As I've already mentioned, AD's main role is authentication. However, for information— such as users and computers, along with configuration objects like sites and services— inside the directory, AD also performs its own authorization and auditing.
Every AD objects is secured with a discretionary access list. DACLs follow the same basic structure as Windows' NTFS file permissions. The DACL consists of a list of access control entries. Each ACE grants or denies specific permission to a single security principle, which would be a user or a group. Figure 4.3 shows a pretty typical AD permissions dialog.
Figure 4.3: AD permissions dialog.
As with NTFS permissions, objects can have directly‐applied ACEs in their DACLs, and they can inherit ACEs from containing objects' DACLs. In most directory implementations, for example, user objects have few or no directly‐defined ACEs but instead inherit all of their ACEs from a containing organizational unit (OU).
ACEs actually consist of a permissions mask (which defines the permissions the ACE is granting or denying) and a SID. When displaying ACEs in a dialog box, Windows translates those SIDs to user and group names. Doing so requires a quick lookup in the directory, so in a busy network, it's sometimes possible to see the SIDs for a brief moment before they're replaced with the looked‐up user or group names.
It's important to understand that, in AD, computers are the same kind of security principle as a user, meaning computers don't have any special permissions. For example, if a Routing and Remote Access Server (RRAS) machine is attempting to authenticate a dial‐in user, the server might need to look at properties of the user's AD account to see whether the user has any dial‐in time restrictions. Doing so requires that the server have permission to read certain attributes of the user's account, which is why the dialog in Figure 4.2 shows the "RAS and IAS Servers" user group as having permissions to the user's account—without that permission, the server would be unable to examine the user's account to determine whether the dial‐in was to be allowed.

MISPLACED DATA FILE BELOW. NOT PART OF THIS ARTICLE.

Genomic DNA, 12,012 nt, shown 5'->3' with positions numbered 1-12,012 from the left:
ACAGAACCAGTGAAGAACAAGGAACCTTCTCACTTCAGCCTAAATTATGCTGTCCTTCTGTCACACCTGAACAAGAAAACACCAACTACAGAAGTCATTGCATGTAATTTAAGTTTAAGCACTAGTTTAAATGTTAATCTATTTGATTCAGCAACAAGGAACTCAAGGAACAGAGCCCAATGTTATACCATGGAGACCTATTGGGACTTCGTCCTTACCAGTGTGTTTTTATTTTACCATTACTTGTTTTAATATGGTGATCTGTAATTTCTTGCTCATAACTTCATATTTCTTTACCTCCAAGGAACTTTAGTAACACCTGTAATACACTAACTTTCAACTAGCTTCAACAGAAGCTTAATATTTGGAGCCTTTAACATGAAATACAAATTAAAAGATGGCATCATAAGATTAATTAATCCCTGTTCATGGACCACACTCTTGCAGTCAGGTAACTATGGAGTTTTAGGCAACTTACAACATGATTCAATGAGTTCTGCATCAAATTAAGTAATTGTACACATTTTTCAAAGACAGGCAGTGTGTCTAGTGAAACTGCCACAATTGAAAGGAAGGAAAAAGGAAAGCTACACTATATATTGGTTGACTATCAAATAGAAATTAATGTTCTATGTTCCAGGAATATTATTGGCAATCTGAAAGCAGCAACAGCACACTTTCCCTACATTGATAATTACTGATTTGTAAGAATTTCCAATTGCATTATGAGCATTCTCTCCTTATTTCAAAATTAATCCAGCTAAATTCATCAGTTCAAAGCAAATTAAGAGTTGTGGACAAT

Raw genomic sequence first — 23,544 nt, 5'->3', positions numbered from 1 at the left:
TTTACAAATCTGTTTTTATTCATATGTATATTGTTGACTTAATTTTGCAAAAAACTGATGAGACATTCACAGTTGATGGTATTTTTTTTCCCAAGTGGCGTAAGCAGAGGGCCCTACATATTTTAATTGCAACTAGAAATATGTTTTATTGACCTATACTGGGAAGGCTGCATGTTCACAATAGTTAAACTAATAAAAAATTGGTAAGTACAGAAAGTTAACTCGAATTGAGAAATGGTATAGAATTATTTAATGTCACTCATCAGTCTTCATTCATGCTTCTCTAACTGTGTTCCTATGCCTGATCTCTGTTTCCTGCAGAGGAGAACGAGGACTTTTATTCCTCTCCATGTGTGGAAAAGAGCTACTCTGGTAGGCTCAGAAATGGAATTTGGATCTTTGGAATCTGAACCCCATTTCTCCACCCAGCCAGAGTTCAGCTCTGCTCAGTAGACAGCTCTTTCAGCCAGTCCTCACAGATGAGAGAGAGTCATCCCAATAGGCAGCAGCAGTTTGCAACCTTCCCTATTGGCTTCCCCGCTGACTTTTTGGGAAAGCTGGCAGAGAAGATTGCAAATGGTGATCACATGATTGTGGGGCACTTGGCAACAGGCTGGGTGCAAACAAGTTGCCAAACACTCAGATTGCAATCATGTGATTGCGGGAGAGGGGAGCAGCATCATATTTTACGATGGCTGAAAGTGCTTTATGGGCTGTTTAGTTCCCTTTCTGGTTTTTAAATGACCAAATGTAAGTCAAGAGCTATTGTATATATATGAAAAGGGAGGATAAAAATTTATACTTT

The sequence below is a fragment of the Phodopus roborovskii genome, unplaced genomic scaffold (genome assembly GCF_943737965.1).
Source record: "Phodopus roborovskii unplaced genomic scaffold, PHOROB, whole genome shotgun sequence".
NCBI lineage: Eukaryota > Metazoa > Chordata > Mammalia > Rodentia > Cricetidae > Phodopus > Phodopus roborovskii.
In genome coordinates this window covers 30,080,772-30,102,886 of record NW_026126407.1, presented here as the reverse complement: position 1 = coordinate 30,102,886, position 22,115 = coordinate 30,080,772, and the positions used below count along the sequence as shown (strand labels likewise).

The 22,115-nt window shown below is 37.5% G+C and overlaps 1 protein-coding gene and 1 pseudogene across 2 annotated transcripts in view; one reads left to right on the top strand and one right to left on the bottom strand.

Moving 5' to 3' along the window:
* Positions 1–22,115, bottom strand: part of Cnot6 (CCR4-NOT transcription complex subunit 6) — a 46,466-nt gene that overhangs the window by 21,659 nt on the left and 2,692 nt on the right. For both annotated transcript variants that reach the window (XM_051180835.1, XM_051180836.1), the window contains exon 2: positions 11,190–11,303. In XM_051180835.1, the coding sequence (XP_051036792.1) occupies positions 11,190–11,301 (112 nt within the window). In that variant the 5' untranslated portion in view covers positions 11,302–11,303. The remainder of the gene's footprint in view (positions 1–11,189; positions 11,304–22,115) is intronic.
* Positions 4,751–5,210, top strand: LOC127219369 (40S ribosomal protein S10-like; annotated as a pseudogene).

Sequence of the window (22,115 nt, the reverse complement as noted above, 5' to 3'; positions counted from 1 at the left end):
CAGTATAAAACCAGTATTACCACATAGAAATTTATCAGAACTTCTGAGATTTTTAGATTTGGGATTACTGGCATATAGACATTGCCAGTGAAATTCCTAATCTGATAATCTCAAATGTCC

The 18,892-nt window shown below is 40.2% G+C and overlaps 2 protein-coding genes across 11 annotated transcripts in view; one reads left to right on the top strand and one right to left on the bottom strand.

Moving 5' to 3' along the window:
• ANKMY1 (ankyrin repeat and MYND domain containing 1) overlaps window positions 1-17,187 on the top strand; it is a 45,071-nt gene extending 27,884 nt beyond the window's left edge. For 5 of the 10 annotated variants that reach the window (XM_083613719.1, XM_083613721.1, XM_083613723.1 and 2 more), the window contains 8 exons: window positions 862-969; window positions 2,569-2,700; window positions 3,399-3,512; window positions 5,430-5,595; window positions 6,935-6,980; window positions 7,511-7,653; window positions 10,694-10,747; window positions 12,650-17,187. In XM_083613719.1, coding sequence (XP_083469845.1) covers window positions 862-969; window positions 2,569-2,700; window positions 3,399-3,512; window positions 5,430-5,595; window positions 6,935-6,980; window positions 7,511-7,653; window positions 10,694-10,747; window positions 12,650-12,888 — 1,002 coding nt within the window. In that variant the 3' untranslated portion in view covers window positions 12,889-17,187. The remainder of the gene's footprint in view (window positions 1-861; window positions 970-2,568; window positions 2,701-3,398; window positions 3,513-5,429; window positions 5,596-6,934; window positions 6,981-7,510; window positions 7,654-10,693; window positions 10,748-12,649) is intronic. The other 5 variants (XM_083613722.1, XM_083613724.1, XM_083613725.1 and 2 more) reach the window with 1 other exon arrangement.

Auditing is defined in Security Access Control Lists (SACLs), which simply define what actions, by which users, will result in a log entry being made in Windows' security log. We'll cover auditing in more detail in the next chapter.
AD, like any Windows component, has its own configuration settings, many of which can affect security. For example, consider Figure 4.4, which shows the Group Policy Object (GPO) settings for Kerberos.
Figure 4.4: Kerberos settings in a GPO.
These settings definitely have a security impact: They control how long a Kerberos ticket is valid, how often it can be renewed, how much time slip is allowed for clock mis‐sync, and so forth.
Part of the challenge with AD is that settings like these are scattered all over the place. Some are in the registry and can be modified with a GPO; others live within AD itself, and are accessed by various consoles and command‐line tools. Keeping everything straight can be complex; in newer versions of Windows, Microsoft has added a Best Practices Analyzer (BPA), which helps review all of these settings and make recommendations about how to configure them for better security, reliability, performance, and so forth. Figure 4.5 shows an example.
Figure 4.5: A BPA report example.
The "Best Practices" used by this tool are developed by Microsoft, using their own experience with the product, as well as the experiences of major customers. The BPA is new for Windows Server 2008 R2, and the AD model covers a pretty large array of settings. Models are also available for DNS and Certificate Services.
AD plays such a central role in authentication that it's easy to forget that the directory really has no role whatsoever in enterprise‐wide authorization or auditing. In other words, the directory knows who you are, but it has no clue what you're allowed to do.
This is both a strength and a benefit. With Windows' current architecture, each server maintains its own DACLs on the resources it contains, which might consist of databases, files, mailboxes, or whatever. There's no need to build the robust "central permissions infrastructure" that would be required if servers didn't maintain their own DACLs. Thus, the architecture is better‐performing and lower‐cost.
Unfortunately, Windows' distribution permissions management evolved when the operating system (OS) was primarily used by small workgroups, not by massive companies with millions of securables. The disadvantage of the distributed permissions management is that certain security questions—such as, "What resources does this user have access to?" are impractical to the point of impossibility. The only way to answer the question would be to manually scan every single DACL on every single server to see where that user—or a group he or she was a member of—appears. Doing that on‐demand just isn't feasible. And think about it: When a new user starts with a company, someone needs to know what permissions he or she needs. The answer is usually, "Oh, give him the same permissions as so‐and‐so, who does the same job." The problem is that there's no way to find out what permissions so‐and‐so has in the first place!